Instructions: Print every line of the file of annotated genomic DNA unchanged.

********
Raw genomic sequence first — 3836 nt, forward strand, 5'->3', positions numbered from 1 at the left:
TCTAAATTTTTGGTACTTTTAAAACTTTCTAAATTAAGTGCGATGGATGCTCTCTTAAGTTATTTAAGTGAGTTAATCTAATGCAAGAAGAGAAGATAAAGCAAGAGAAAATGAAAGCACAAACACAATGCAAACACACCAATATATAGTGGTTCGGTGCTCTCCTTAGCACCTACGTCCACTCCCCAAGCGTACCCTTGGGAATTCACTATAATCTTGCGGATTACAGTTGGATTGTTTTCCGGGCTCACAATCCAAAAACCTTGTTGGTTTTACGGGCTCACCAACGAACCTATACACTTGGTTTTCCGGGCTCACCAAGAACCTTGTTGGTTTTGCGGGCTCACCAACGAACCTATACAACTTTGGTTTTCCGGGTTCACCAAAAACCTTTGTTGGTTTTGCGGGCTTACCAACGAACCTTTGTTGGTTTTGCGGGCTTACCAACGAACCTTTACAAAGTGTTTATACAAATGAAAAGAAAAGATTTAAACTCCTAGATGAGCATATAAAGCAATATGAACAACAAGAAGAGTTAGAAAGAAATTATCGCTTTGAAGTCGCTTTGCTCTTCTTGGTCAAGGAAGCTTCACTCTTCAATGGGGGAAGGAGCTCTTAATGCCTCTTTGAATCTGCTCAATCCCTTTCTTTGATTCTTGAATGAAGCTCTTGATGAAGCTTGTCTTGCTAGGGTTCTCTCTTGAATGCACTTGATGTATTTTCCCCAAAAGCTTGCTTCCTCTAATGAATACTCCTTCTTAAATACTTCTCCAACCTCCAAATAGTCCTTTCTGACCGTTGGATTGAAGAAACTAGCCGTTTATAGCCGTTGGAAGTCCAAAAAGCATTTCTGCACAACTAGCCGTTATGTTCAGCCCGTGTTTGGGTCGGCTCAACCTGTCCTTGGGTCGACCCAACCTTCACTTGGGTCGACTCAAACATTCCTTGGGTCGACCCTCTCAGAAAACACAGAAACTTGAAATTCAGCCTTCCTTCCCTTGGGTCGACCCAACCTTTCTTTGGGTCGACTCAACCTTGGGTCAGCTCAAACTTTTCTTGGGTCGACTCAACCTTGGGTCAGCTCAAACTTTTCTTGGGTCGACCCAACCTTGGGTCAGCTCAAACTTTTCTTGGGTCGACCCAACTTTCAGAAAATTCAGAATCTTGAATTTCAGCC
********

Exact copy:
Raw genomic sequence first — 3836 nt, forward strand, 5'->3', positions numbered from 1 at the left:
TCTAAATTTTTGGTACTTTTAAAACTTTCTAAATTAAGTGCGATGGATGCTCTCTTAAGTTATTTAAGTGAGTTAATCTAATGCAAGAAGAGAAGATAAAGCAAGAGAAAATGAAAGCACAAACACAATGCAAACACACCAATATATAGTGGTTCGGTGCTCTCCTTAGCACCTACGTCCACTCCCCAAGCGTACCCTTGGGAATTCACTATAATCTTGCGGATTACAGTTGGATTGTTTTCCGGGCTCACAATCCAAAAACCTTGTTGGTTTTACGGGCTCACCAACGAACCTATACACTTGGTTTTCCGGGCTCACCAAGAACCTTGTTGGTTTTGCGGGCTCACCAACGAACCTATACAACTTTGGTTTTCCGGGTTCACCAAAAACCTTTGTTGGTTTTGCGGGCTTACCAACGAACCTTTGTTGGTTTTGCGGGCTTACCAACGAACCTTTACAAAGTGTTTATACAAATGAAAAGAAAAGATTTAAACTCCTAGATGAGCATATAAAGCAATATGAACAACAAGAAGAGTTAGAAAGAAATTATCGCTTTGAAGTCGCTTTGCTCTTCTTGGTCAAGGAAGCTTCACTCTTCAATGGGGGAAGGAGCTCTTAATGCCTCTTTGAATCTGCTCAATCCCTTTCTTTGATTCTTGAATGAAGCTCTTGATGAAGCTTGTCTTGCTAGGGTTCTCTCTTGAATGCACTTGATGTATTTTCCCCAAAAGCTTGCTTCCTCTAATGAATACTCCTTCTTAAATACTTCTCCAACCTCCAAATAGTCCTTTCTGACCGTTGGATTGAAGAAACTAGCCGTTTATAGCCGTTGGAAGTCCAAAAAGCATTTCTGCACAACTAGCCGTTATGTTCAGCCCGTGTTTGGGTCGGCTCAACCTGTCCTTGGGTCGACCCAACCTTCACTTGGGTCGACTCAAACATTCCTTGGGTCGACCCTCTCAGAAAACACAGAAACTTGAAATTCAGCCTTCCTTCCCTTGGGTCGACCCAACCTTTCTTTGGGTCGACTCAACCTTGGGTCAGCTCAAACTTTTCTTGGGTCGACTCAACCTTGGGTCAGCTCAAACTTTTCTTGGGTCGACCCAACCTTGGGTCAGCTCAAACTTTTCTTGGGTCGACCCAACTTTCAGAAAATTCAGAATCTTGAATTTCAGCC